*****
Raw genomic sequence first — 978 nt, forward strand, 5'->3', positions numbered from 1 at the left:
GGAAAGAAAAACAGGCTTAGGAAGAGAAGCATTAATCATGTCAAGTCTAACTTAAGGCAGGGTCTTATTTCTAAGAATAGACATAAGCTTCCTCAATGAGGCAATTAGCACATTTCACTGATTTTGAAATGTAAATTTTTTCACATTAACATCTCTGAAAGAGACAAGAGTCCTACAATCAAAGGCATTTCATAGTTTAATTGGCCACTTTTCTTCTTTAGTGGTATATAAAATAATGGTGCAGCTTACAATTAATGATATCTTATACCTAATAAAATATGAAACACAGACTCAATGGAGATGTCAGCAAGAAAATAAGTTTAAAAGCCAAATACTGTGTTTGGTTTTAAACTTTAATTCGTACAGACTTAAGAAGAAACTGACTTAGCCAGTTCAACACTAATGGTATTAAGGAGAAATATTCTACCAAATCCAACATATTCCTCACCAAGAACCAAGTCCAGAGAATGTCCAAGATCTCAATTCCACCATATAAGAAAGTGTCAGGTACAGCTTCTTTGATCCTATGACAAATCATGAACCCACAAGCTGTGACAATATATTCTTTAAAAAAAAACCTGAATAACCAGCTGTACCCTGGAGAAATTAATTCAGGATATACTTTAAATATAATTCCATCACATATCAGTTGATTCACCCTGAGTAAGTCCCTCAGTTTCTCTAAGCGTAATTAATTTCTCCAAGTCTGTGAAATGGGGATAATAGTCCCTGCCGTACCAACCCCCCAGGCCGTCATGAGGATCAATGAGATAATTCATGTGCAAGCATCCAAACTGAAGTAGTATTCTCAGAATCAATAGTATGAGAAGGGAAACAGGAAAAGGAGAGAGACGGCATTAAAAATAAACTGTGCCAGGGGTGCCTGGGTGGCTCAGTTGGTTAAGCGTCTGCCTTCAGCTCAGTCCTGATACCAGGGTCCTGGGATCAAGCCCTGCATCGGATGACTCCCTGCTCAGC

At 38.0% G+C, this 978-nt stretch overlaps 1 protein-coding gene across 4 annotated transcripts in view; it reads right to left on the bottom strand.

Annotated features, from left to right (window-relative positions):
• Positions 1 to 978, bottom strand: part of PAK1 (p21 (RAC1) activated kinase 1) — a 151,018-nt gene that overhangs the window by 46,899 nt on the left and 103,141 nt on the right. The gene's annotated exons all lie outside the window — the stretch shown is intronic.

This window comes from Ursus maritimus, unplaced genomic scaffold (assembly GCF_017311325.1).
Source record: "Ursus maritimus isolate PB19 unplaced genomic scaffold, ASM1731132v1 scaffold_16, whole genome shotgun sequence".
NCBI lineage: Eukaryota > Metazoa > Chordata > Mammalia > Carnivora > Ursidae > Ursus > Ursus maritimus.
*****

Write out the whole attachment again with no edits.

Raw genomic sequence first — 978 nt, forward strand, 5'->3', positions numbered from 1 at the left:
GGAAAGAAAAACAGGCTTAGGAAGAGAAGCATTAATCATGTCAAGTCTAACTTAAGGCAGGGTCTTATTTCTAAGAATAGACATAAGCTTCCTCAATGAGGCAATTAGCACATTTCACTGATTTTGAAATGTAAATTTTTTCACATTAACATCTCTGAAAGAGACAAGAGTCCTACAATCAAAGGCATTTCATAGTTTAATTGGCCACTTTTCTTCTTTAGTGGTATATAAAATAATGGTGCAGCTTACAATTAATGATATCTTATACCTAATAAAATATGAAACACAGACTCAATGGAGATGTCAGCAAGAAAATAAGTTTAAAAGCCAAATACTGTGTTTGGTTTTAAACTTTAATTCGTACAGACTTAAGAAGAAACTGACTTAGCCAGTTCAACACTAATGGTATTAAGGAGAAATATTCTACCAAATCCAACATATTCCTCACCAAGAACCAAGTCCAGAGAATGTCCAAGATCTCAATTCCACCATATAAGAAAGTGTCAGGTACAGCTTCTTTGATCCTATGACAAATCATGAACCCACAAGCTGTGACAATATATTCTTTAAAAAAAAACCTGAATAACCAGCTGTACCCTGGAGAAATTAATTCAGGATATACTTTAAATATAATTCCATCACATATCAGTTGATTCACCCTGAGTAAGTCCCTCAGTTTCTCTAAGCGTAATTAATTTCTCCAAGTCTGTGAAATGGGGATAATAGTCCCTGCCGTACCAACCCCCCAGGCCGTCATGAGGATCAATGAGATAATTCATGTGCAAGCATCCAAACTGAAGTAGTATTCTCAGAATCAATAGTATGAGAAGGGAAACAGGAAAAGGAGAGAGACGGCATTAAAAATAAACTGTGCCAGGGGTGCCTGGGTGGCTCAGTTGGTTAAGCGTCTGCCTTCAGCTCAGTCCTGATACCAGGGTCCTGGGATCAAGCCCTGCATCGGATGACTCCCTGCTCAGC

At 38.0% G+C, this 978-nt stretch overlaps 1 protein-coding gene across 4 annotated transcripts in view; it reads right to left on the bottom strand.

Annotated features, from left to right (window-relative positions):
• Positions 1 to 978, bottom strand: part of PAK1 (p21 (RAC1) activated kinase 1) — a 151,018-nt gene that overhangs the window by 46,899 nt on the left and 103,141 nt on the right. The gene's annotated exons all lie outside the window — the stretch shown is intronic.

This window comes from Ursus maritimus, unplaced genomic scaffold (assembly GCF_017311325.1).
Source record: "Ursus maritimus isolate PB19 unplaced genomic scaffold, ASM1731132v1 scaffold_16, whole genome shotgun sequence".
NCBI lineage: Eukaryota > Metazoa > Chordata > Mammalia > Carnivora > Ursidae > Ursus > Ursus maritimus.